The bill will encounter stiff opposition in the House and Senate,if it even passes out of committee. I highly recommend that any of you wanting to weigh in on this bill do so now. Send emails to Representative Kevin Van De Wege’s office.

Watch the whole testimony here:

http://www.tvw.org/index.php?option=com_tvwplayer&eventID=2014010063

The Bill itself:

http://apps.leg.wa.gov/documents/billdocs/2013-14/Pdf/Bills/House%20Bills/2143.pdf

Bill Analysis:
http://www.tvw.org/index.php?option=com_tvwplayer&eventID=2014010063

Republican Majority in State Senate Grows by One – Tacoma News Tribune

This will make things harder to get any environmental legislation done. Another year likely to have very little of substance accomplished.

A new alignment in the Washington state Senate calls for some new math.

“The difference between 25 and 26 isn’t one,” Senate Majority Leader Rodney Tom said Thursday. “It’s exponential.”

Read the whole story at

 

Inslee picks salmon recovery coordinator- The Olympian

The Governor moves to fill position on Salmon Recovery Board. 

A Littlerock man has been selected to lead Gov. Jay Inslee’s Salmon Recovery Office, which coordinates regional efforts to return salmon from the brink of extinction. Brian Abbott, the governor’s appointee, joined the state’s Recreation and Conservation Office in 2000 and now leads the salmon recovery grant section. Before that, he was the district manager for the Pierce Conservation District, where he created and coordinated the district’s salmon recovery programs. He also served as vice president and president of the nonprofit South Puget Sound Salmon Enhancement Group. 

Read the whole story here…

http://www.theolympian.com/2013/07/20/2630331/inslee-picks-salmon-recovery-coordinator.html

Legislature approves several Puget Sound priority bills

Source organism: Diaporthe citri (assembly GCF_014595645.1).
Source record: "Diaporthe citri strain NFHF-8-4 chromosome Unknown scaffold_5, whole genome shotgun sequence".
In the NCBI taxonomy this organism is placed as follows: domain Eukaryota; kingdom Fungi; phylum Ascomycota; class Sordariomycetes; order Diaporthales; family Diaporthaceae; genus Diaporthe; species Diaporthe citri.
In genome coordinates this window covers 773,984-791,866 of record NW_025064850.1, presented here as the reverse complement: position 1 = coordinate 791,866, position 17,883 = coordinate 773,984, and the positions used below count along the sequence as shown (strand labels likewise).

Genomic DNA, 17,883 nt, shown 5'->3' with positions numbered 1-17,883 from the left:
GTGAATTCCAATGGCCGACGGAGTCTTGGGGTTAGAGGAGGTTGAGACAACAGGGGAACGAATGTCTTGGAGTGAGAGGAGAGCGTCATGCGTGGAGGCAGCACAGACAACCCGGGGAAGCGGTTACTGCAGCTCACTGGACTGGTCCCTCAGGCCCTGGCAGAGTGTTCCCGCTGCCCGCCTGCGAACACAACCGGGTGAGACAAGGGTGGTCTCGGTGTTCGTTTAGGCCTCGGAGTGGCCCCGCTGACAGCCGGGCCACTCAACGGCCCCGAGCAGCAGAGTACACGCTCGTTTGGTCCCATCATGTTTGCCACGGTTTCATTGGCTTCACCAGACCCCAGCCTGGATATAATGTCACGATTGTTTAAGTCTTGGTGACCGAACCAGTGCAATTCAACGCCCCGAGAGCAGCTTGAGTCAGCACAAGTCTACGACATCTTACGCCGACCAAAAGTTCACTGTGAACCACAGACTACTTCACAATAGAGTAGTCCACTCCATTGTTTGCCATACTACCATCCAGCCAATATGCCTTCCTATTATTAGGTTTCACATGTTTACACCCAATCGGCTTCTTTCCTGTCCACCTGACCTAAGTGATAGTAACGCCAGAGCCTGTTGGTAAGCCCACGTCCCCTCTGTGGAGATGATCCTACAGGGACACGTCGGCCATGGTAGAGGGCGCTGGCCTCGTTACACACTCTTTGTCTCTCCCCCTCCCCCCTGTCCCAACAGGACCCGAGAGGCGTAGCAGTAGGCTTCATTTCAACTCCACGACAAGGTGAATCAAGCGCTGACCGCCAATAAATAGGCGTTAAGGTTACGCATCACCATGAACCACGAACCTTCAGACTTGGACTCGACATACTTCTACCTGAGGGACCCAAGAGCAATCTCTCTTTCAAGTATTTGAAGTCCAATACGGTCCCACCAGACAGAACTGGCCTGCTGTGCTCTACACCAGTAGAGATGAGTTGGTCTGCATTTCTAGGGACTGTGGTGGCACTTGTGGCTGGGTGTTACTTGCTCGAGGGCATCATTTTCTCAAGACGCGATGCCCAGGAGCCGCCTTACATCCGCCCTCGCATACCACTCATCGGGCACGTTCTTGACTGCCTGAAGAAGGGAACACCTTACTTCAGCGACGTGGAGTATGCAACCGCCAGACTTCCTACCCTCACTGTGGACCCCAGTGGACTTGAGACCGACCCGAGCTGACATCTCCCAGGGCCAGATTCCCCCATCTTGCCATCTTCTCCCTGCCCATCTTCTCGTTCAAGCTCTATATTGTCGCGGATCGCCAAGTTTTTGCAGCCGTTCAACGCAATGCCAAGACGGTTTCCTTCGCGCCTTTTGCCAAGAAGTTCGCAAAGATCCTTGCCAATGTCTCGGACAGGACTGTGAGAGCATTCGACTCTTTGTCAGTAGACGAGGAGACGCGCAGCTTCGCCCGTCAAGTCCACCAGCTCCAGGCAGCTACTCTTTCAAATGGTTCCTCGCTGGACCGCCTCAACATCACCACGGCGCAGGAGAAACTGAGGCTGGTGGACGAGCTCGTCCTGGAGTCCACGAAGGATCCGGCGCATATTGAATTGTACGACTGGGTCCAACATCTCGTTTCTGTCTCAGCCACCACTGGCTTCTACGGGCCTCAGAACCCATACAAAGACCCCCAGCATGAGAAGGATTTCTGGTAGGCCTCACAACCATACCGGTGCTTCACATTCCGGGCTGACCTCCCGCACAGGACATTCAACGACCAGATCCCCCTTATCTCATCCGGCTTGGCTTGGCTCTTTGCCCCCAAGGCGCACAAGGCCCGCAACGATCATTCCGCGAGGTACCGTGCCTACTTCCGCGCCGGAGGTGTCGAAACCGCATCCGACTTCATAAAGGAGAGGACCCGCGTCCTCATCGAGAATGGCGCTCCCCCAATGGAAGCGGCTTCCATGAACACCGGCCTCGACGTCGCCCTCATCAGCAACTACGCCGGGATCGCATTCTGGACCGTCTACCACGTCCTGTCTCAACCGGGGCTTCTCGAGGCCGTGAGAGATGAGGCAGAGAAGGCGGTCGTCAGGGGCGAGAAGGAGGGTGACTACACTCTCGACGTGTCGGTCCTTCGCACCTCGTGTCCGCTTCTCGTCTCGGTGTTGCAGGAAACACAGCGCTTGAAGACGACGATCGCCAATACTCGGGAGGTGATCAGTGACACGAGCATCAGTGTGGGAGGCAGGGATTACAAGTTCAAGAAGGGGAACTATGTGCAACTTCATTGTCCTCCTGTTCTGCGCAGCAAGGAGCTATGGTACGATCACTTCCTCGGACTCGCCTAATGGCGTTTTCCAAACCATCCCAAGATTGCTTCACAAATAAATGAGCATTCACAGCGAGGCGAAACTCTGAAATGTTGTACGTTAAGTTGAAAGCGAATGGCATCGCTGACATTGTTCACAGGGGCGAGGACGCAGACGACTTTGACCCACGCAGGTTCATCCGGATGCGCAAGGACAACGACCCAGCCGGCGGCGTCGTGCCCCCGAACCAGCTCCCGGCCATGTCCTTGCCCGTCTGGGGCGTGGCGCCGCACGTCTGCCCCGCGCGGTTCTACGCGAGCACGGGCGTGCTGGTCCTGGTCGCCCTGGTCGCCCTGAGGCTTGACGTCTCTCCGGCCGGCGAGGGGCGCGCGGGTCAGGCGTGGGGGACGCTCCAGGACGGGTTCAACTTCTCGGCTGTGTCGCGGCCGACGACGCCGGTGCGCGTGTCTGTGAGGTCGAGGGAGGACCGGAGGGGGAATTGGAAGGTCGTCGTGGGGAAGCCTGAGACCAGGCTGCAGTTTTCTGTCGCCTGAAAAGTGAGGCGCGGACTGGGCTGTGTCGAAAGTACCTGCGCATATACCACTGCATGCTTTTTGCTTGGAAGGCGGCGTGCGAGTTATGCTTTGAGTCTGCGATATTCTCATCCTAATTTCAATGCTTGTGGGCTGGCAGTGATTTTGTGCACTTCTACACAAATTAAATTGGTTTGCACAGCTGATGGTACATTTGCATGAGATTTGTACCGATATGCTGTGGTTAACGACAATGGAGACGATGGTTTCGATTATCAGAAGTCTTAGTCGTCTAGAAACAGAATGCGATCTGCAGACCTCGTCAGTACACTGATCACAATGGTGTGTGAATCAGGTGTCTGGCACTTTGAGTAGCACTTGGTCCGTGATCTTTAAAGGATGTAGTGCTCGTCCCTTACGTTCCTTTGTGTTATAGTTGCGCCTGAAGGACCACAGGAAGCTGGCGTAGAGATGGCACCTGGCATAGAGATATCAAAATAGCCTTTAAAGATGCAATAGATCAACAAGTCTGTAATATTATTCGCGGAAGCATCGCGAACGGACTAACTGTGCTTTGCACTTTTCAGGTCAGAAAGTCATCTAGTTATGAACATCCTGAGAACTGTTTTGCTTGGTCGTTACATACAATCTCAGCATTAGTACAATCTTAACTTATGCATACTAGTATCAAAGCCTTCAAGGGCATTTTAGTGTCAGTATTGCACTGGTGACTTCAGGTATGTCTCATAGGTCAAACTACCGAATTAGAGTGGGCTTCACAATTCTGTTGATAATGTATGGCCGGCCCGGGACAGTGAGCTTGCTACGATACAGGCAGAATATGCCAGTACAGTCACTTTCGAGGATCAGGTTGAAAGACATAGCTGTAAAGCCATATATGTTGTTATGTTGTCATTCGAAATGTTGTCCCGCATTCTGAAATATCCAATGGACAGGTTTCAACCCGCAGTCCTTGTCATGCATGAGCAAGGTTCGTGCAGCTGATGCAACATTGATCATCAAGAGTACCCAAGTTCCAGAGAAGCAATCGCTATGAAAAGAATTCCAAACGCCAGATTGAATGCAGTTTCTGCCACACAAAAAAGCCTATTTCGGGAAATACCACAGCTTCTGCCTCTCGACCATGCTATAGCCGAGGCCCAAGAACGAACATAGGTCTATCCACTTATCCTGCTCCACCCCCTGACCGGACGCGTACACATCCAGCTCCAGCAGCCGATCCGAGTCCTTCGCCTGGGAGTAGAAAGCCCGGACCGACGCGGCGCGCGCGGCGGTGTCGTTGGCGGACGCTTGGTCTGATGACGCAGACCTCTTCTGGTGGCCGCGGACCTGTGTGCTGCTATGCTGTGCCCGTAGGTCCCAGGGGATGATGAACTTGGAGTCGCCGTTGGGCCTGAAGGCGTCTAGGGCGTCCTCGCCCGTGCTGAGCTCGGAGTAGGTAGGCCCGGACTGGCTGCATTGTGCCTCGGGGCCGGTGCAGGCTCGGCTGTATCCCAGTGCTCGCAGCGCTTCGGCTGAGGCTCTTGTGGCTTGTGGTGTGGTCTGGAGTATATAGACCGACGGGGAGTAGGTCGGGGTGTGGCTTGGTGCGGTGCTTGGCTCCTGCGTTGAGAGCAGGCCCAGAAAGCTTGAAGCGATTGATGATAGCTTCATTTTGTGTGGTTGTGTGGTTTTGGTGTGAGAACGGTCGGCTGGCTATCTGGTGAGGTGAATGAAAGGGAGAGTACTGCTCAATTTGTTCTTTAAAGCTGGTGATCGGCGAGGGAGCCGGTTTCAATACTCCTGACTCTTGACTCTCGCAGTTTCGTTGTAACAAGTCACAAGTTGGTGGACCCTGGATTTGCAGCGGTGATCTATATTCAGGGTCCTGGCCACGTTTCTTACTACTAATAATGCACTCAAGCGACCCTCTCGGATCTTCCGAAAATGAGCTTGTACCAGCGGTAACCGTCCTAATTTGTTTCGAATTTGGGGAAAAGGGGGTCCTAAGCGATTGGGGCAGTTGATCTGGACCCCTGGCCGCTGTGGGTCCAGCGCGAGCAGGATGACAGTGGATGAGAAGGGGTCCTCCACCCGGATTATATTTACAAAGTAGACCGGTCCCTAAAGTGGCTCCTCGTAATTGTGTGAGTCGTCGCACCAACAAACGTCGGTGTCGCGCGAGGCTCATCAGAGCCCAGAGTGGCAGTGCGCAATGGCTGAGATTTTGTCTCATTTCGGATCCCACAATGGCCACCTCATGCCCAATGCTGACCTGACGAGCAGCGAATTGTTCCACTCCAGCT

The fact that what did get put forward in the legislature this year did get passed is good news. Other bills that were important died in committee, some with very little help from even their sponsors (such as the bill allowing the banning of net pens that was sponsored by Representative Kevin Van De Wege and lightly supported by him). However, the rubber will meet the road in Olympia, this week and next, as the budget tries to get through. All these bills’ funding is stalled in the Senate, which, with a small Republican majority, is blocking a final budget. If you are so inclined, call your Representatives and Senator and tell them to get this done.  Kudos to NGO’s such as Washington Environmental Coalition, Puget Soundkeepers, Audubon, and companies such as Taylor Shellfish, who have stepped into a leadership role fighting Ocean Acidification, along with  many others who championed these bills.
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Gov. Jay Inslee has signed into law all of the Puget Sound priority bills. Most recently, partners celebrated the signing of bills that prevent derelict vessels (ESHB 1245), prevent aquatic invasive species (SB 5702), strengthen the management of our coastal resources and protect Washington waters from the effects of ocean acidification (SB 5603). Attention remains on the budget, where little progress is visible toward bridging the significant impasse between the House and Senate.